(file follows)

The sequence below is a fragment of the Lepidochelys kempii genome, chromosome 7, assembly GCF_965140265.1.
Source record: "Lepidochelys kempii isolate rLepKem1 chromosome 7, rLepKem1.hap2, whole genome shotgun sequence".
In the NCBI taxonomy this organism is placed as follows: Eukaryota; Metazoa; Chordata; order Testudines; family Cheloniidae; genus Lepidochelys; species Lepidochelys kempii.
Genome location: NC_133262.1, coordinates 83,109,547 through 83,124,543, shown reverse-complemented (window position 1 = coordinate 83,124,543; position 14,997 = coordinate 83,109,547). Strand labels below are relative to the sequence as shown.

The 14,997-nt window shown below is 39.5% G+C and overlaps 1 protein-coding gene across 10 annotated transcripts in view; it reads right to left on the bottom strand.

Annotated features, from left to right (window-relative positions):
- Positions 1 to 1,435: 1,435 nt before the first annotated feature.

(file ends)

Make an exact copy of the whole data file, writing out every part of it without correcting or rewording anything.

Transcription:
The sequence below is a fragment of the Lepidochelys kempii genome, chromosome 7, assembly GCF_965140265.1.
Source record: "Lepidochelys kempii isolate rLepKem1 chromosome 7, rLepKem1.hap2, whole genome shotgun sequence".
In the NCBI taxonomy this organism is placed as follows: Eukaryota; Metazoa; Chordata; order Testudines; family Cheloniidae; genus Lepidochelys; species Lepidochelys kempii.
Genome location: NC_133262.1, coordinates 83,109,547 through 83,124,543, shown reverse-complemented (window position 1 = coordinate 83,124,543; position 14,997 = coordinate 83,109,547). Strand labels below are relative to the sequence as shown.

The 14,997-nt window shown below is 39.5% G+C and overlaps 1 protein-coding gene across 10 annotated transcripts in view; it reads right to left on the bottom strand.

Annotated features, from left to right (window-relative positions):
- Positions 1 to 1,435: 1,435 nt before the first annotated feature.